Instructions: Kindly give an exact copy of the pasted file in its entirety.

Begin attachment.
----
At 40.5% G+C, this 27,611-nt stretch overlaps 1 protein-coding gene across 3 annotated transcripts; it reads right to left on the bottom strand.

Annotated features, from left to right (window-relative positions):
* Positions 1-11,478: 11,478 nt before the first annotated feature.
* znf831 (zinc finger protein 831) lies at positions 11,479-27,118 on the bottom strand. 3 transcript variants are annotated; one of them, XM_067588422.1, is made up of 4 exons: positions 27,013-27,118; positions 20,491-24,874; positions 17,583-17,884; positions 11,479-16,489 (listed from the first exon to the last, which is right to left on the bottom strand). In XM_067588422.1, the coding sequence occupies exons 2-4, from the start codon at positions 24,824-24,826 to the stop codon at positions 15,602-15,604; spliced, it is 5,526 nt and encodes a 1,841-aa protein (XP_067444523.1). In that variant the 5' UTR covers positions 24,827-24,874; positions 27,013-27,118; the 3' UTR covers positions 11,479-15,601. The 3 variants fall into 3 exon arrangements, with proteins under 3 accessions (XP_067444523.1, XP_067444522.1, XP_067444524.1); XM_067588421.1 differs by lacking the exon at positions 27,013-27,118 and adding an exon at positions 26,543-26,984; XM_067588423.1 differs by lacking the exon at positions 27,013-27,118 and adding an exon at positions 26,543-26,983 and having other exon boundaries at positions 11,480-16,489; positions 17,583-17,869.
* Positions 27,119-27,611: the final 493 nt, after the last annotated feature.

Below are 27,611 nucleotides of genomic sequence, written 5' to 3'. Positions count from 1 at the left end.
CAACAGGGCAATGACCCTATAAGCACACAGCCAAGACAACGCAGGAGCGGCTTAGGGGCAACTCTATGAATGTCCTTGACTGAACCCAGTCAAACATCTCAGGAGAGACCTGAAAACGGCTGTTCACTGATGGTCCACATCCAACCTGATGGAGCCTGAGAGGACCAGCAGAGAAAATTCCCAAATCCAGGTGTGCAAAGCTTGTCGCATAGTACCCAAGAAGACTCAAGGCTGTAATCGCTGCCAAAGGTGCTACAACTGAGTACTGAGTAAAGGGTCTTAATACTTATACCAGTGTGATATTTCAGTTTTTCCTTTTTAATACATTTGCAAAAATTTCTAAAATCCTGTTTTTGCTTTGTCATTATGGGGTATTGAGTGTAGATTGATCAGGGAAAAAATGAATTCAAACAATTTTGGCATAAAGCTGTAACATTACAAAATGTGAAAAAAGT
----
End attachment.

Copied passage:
At 40.5% G+C, this 27,611-nt stretch overlaps 1 protein-coding gene across 3 annotated transcripts; it reads right to left on the bottom strand.

Annotated features, from left to right (window-relative positions):
* Positions 1-11,478: 11,478 nt before the first annotated feature.
* znf831 (zinc finger protein 831) lies at positions 11,479-27,118 on the bottom strand. 3 transcript variants are annotated; one of them, XM_067588422.1, is made up of 4 exons: positions 27,013-27,118; positions 20,491-24,874; positions 17,583-17,884; positions 11,479-16,489 (listed from the first exon to the last, which is right to left on the bottom strand). In XM_067588422.1, the coding sequence occupies exons 2-4, from the start codon at positions 24,824-24,826 to the stop codon at positions 15,602-15,604; spliced, it is 5,526 nt and encodes a 1,841-aa protein (XP_067444523.1). In that variant the 5' UTR covers positions 24,827-24,874; positions 27,013-27,118; the 3' UTR covers positions 11,479-15,601. The 3 variants fall into 3 exon arrangements, with proteins under 3 accessions (XP_067444523.1, XP_067444522.1, XP_067444524.1); XM_067588421.1 differs by lacking the exon at positions 27,013-27,118 and adding an exon at positions 26,543-26,984; XM_067588423.1 differs by lacking the exon at positions 27,013-27,118 and adding an exon at positions 26,543-26,983 and having other exon boundaries at positions 11,480-16,489; positions 17,583-17,869.
* Positions 27,119-27,611: the final 493 nt, after the last annotated feature.

Below are 27,611 nucleotides of genomic sequence, written 5' to 3'. Positions count from 1 at the left end.
CAACAGGGCAATGACCCTATAAGCACACAGCCAAGACAACGCAGGAGCGGCTTAGGGGCAACTCTATGAATGTCCTTGACTGAACCCAGTCAAACATCTCAGGAGAGACCTGAAAACGGCTGTTCACTGATGGTCCACATCCAACCTGATGGAGCCTGAGAGGACCAGCAGAGAAAATTCCCAAATCCAGGTGTGCAAAGCTTGTCGCATAGTACCCAAGAAGACTCAAGGCTGTAATCGCTGCCAAAGGTGCTACAACTGAGTACTGAGTAAAGGGTCTTAATACTTATACCAGTGTGATATTTCAGTTTTTCCTTTTTAATACATTTGCAAAAATTTCTAAAATCCTGTTTTTGCTTTGTCATTATGGGGTATTGAGTGTAGATTGATCAGGGAAAAAATGAATTCAAACAATTTTGGCATAAAGCTGTAACATTACAAAATGTGAAAAAAGT